I have strong ankles, and I can roll them without slowing down. But, I rolled my ankle in this shoe, and since there's no leather to protect the side of my foot, I got a terrible and deep bruise along the side of my foot that the mesh of this shoe just couldn't protect. 

This shoe has a very sturdy plastic guard along the heal, and I think La Sportiva would do well to add just a little protection along the side of the foot to guard against rolling. I've also seen others wearing Wildcats, and the area along the pinky toe down to the middle foot seems to wear and tear open on these shoes before wearing out the lugs/outsole. A little hard plastic would be perfect to solve this problem. 

As for fit, this shoe fit my foot well. I knew as soon as I put them on that I found the right shoe. Feet vary, and this shoe may not fit your feet. I usually wear a size 11 in daily footwear, and I usually buy 11.5s for backpacking to make sure I have plenty of room in the footbox. I bought a size 12 for the Wildcats, and I suspect they may run a little small. 

The heel cup in this shoe holds your heel comfortably in place helping to prevent your toes from banging into the front of the shoe during those long descents from summits to gaps. 

The shoes are a little stiff as well, which helps to prevent too much movement off of the sole, either forward or lateral, during trail running or backpacking. I recently ran some trail in a Brooks Ghost 8 running shoe, and immediately noticed how those shoes didn't keep my feet in place as well as the Wildcats. Of course, the Ghost 8s aren't supposed to do that. The point is that you want your foot to not slide off the sole, and the Wildcat does a good job holding your foot in place and assuring you that your foothold is secure.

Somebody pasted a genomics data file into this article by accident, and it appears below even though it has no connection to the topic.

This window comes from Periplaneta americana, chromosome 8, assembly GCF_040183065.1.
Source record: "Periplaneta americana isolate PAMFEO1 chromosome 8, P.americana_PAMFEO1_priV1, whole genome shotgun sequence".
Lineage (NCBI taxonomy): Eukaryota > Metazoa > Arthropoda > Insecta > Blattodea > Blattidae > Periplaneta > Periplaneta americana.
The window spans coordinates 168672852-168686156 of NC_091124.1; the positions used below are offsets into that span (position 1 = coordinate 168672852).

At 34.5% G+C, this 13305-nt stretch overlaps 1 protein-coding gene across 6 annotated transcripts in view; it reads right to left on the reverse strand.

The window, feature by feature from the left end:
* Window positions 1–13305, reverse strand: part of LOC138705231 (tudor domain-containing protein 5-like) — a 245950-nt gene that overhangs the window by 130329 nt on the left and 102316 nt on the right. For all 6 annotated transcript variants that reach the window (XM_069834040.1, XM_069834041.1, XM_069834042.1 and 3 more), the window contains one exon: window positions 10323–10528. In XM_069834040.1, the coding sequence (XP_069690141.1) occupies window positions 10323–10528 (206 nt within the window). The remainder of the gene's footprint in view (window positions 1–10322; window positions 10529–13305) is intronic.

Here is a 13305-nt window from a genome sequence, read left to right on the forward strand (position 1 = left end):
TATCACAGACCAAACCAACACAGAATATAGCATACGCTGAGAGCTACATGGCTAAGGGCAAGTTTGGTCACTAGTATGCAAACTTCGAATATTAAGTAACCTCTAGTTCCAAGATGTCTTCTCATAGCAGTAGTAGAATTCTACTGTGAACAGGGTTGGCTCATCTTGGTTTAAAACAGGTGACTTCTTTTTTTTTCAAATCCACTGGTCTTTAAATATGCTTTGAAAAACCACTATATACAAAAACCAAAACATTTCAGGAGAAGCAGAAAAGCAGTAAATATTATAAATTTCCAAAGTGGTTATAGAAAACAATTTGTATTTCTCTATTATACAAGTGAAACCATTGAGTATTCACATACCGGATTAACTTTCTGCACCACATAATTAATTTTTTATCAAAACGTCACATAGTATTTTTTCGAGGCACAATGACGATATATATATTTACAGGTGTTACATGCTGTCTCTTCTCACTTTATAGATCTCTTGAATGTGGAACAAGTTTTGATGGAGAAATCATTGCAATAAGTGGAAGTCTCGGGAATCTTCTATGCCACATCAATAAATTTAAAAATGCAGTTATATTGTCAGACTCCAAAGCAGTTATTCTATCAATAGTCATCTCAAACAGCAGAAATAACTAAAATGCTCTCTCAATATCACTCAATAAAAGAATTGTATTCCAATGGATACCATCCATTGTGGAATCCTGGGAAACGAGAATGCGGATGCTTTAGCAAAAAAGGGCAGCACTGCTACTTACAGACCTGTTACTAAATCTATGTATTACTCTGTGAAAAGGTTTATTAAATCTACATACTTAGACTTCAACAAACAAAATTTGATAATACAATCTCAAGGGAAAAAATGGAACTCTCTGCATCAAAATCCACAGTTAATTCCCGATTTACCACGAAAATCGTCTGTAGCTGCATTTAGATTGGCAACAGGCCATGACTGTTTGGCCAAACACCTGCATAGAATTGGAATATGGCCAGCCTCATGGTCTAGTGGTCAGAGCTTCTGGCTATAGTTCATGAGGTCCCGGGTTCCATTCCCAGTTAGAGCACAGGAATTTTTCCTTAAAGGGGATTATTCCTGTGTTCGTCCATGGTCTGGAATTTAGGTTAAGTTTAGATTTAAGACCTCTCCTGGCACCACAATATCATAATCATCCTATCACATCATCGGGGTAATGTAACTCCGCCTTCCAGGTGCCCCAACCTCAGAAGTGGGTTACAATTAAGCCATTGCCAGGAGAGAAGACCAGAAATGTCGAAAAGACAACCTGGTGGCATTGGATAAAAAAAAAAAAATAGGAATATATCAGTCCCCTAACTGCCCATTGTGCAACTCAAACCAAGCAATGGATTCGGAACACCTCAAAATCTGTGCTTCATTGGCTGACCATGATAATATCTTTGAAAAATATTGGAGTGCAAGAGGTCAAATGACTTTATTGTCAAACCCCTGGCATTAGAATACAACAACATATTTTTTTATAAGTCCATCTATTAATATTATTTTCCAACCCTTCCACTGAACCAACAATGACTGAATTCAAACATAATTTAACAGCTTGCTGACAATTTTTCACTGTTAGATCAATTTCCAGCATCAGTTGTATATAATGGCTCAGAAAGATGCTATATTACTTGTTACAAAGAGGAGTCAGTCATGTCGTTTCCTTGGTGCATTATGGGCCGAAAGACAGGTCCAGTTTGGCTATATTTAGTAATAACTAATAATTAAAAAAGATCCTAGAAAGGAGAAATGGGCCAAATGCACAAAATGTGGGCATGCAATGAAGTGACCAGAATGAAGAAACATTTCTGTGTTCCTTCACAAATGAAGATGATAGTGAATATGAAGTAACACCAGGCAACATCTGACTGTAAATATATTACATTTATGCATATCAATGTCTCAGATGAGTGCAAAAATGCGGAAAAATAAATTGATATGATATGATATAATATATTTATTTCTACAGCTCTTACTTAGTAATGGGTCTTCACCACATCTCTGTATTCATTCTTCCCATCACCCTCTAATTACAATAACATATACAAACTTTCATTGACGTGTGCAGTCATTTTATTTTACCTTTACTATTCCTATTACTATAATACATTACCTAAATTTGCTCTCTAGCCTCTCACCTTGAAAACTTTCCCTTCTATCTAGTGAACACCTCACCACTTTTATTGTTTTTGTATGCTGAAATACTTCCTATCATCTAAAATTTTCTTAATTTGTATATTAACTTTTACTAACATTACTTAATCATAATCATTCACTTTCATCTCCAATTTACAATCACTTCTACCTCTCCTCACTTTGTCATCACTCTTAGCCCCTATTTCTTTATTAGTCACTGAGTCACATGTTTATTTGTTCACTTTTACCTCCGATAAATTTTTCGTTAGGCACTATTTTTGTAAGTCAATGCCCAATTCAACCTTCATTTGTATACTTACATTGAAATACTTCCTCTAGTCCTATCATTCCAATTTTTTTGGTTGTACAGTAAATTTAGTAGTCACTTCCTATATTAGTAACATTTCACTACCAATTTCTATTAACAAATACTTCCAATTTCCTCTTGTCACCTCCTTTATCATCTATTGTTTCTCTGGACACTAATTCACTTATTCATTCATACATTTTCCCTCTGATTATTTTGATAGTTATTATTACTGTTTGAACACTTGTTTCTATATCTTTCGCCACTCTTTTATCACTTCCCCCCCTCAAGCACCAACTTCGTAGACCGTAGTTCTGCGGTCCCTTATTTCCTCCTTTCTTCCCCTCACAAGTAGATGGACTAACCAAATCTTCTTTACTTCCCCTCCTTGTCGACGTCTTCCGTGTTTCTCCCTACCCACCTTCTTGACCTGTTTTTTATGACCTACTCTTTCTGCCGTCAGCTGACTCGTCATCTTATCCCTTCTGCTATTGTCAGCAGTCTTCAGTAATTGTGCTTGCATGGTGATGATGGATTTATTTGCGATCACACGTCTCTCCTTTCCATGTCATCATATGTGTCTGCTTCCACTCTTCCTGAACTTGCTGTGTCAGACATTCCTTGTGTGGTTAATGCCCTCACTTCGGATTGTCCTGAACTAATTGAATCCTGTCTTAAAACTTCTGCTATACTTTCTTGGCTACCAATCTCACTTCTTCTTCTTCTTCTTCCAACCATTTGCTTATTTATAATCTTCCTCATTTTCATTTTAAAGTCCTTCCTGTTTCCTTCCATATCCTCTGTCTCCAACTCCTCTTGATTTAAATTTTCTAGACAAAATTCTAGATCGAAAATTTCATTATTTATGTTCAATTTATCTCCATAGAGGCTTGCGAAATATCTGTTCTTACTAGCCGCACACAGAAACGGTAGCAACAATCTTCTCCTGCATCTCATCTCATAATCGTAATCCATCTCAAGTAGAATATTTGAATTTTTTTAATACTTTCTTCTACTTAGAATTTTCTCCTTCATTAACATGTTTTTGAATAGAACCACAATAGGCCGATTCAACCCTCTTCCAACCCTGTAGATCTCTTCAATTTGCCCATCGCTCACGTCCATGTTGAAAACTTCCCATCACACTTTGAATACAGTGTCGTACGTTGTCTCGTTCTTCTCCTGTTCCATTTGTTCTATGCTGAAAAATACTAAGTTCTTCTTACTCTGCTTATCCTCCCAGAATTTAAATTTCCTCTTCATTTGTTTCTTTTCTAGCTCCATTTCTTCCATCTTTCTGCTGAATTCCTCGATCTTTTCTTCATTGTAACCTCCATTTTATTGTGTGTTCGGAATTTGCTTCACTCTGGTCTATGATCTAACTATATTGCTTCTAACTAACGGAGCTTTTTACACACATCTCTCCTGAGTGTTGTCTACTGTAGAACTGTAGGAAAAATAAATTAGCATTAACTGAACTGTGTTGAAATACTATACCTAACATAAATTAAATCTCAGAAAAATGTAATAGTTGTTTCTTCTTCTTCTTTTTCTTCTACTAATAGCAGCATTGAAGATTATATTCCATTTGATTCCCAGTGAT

After doing five 12-mile days in a row, my feet and ankles were sore, but whose aren't? I used the insole that came with the Wildcat. I suspect I could upgrade to something that would absorb shock better? In any event, my feet and ankles didn't hurt any more than they would have in my leather boots with cushion insoles. 

These shoes aren't waterproof, and that's a pro. The only time I want to hike with a waterproof shoe is when it is wet and temps are going to get down below freezing. Otherwise, I want my shoes to breathe and dry fast. Waterproof (think Gore-Tex) shoes/boots don't breathe or dry fast at all.

Shoes have a giant hole in the top where your feet go in — that hole is going to let water in. Your feet are going to get wet. And, if your feet don't get wet from the outside, then they are going to sweat and get wet from the inside. So, the Wildcat offers a very breathable shoe that helps to keep your feet dry.

I also used a Smartwool light hiker with a synthetic liner. I made a point not to submerge my feet in water crossings. At the end of the day, my feet were as dry as I could hope for. I only got one little hot spot on the outside of my left toe which already has a callous from rubbing anyway.

As for traction, this is the best shoe I've had. I recently tried a pair of Merrell boots, and the soles were terrible. They didn't grip to anything, including dry rock with a minimal incline. The Wildcat soles are well designed. They claw the ground. They become one with rock. I've run in them and I've backpacked in them. I don't think I've ever had a serious slippage that wasn't related to a loose rock or sandy soil.